‘Horny Goat Weed’ is one particular herb that many companies support, calling it a Chinese sexual tonic. But did you know that when taking over long periods in relatively high dosages, it can actually cause heart arrhythmias, or even a nosebleed and vomiting? Not so safe, we say!

Another popular herb promises sexual satisfaction is ‘Ginko Biloba’, which promises to increase blood flow to the penis and thus help those with ED. However, this herb also increases chances of internal bleeding, so you must understand you shouldn’t take this herb if you are on blood-thinning medications or are scheduled for surgery.

In the end, we just want to say that no herb is 100% safe. And before you take anything, you must discuss it with your doctor. While the herb, as it is, might not cause any problems. But when mixed with certain medications you are on or when taken by people with pre-existing medical conditions, these herbs can sometimes even be fatal.

You Tend To Believe All Ingredients Are Listed Correctly 

Some pharmaceutical companies will offer you a 100% natural herb that will help you too. Why you may wonder? Simply because the ingredients haven’t been labelled correctly, and the drug will contain traces of Sildenafil, which is commonly known as Viagra. In 2002, Health Canada found that one of the top Chinese herbal preparations for improved sex life did just that. And many other doctors have found herbal remedies to be tainted with sex drugs like Tadalafil, Cialis and Vardenafil.

That is the biggest problem with these common All Herbal male sexual enhancement aids. Men don’t know what they are taking, because the company has strategically not included the pharmaceutical product in the list of ingredients, keeping it all-natural. And sometimes, these drugs could be added in excess to the herbal remedy you are taking!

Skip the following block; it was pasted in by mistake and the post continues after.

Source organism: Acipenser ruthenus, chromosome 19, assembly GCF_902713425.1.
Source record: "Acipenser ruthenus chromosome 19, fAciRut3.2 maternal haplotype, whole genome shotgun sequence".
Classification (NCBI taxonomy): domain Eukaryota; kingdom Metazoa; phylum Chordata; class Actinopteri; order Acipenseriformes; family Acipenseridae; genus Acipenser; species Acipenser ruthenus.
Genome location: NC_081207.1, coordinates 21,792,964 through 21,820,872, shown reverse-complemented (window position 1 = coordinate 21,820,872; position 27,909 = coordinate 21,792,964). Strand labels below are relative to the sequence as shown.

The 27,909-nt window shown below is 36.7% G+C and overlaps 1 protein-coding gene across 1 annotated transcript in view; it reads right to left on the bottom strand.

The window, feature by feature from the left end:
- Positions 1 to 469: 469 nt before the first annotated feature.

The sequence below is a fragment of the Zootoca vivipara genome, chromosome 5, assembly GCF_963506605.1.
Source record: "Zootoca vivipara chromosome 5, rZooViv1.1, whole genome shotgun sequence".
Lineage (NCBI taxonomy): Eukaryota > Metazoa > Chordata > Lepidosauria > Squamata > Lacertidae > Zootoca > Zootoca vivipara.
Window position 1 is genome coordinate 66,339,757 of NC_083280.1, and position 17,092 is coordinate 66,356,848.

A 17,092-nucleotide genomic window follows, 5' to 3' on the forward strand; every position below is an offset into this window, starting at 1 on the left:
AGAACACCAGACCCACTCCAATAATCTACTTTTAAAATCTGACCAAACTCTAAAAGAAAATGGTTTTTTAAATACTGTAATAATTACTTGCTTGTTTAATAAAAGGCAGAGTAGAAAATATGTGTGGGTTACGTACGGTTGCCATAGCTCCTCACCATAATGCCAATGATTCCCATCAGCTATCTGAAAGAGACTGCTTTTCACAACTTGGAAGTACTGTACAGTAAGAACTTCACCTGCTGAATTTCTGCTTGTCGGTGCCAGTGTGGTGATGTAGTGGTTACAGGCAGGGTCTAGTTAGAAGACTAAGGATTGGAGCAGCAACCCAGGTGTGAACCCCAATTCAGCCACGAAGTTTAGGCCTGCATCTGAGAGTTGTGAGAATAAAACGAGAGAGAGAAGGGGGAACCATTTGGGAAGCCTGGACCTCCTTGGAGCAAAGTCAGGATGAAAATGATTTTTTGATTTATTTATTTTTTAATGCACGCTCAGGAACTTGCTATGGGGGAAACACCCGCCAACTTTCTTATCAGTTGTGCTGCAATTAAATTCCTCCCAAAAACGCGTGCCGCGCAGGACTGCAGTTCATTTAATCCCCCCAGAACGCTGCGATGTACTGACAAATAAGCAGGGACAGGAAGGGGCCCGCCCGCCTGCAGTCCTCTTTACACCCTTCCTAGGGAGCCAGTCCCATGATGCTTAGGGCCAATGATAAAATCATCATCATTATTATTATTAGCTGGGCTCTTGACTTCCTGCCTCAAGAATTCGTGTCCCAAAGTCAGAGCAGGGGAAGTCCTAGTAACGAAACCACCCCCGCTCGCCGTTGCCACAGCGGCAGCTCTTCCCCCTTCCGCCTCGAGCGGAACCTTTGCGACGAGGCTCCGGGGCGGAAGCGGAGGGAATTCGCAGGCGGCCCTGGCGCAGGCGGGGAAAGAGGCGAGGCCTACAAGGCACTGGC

They Make You Believe You Will Be Happier If You Try the Product 

Now this one is the biggest lie, and exactly what all companies selling male sexual enhancement aids, potions, enhancement techniques and tricks are doing. They somehow make you believe that you will either add inches to your penis, or get more minutes to your erection, and in the end, will be much happier with your sexual performance.

But that is far from the truth. Stretching the penis can cause nerve damage and torn blood vessels. And even pumps recommended for ED can damage elastic tissues that exist in the penis. Surgeries like ‘Suspensory Ligament’ also promise you a longer penis. But a surgery gone awry can lead to penile deformity or worse, unstable erections. In the end, every male sexual enhancement aids you have heard of involves a certain amount of risk. You could lose sensation in your penis, have a penile deformity, suffer the loss of proper functioning of the penis or even have an abnormally shaped penis. Will, any of these outcomes make you happy? We think not!

So, at the end of the day, what can a man do if he isn’t happy with his sexual performance or his natural given equipment? The answer is simple – don’t look to change what God gave you. Instead, learn how to make magic happen with what God gave you. Good sex isn’t just about your penis size or the duration of your erection. Good sex is about connecting with your partner and understanding how to reach satisfaction using just what you have, not what you could have.

Talk to a sexologist and learn about better sex techniques that will keep your lady happier in the bed, and say NO to all male sexual enhancement aids you come across.

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Health & Fitness

Understanding the COVID Vaccines – Experience Life

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For many, the fact that scientists were able to produce vaccines for COVID-19 in record time is cause for celebration, bringing the end of the pandemic into view at last. For others, there’s some hesitation about taking a vaccine that was produced so quickly.

We asked three functional-medicine physicians who take an integrative, food-first approach to health to share their thoughts on the new Moderna and Pfizer vaccines for COVID:

  • Susan Blum, MD, founder of the Blum Center for Health
  • Frank Lipman, MD, founder of the Eleven Eleven Wellness Center
  • Gregory Plotnikoff, MD, founder of Minnesota Personalized Medicine

Here’s what they had to say. 

How do the new vaccines work?

The primary goal of any vaccine is to teach your immune system how to recognize an unfamiliar bug. This primes your immune system to defend you against it should you ever be exposed.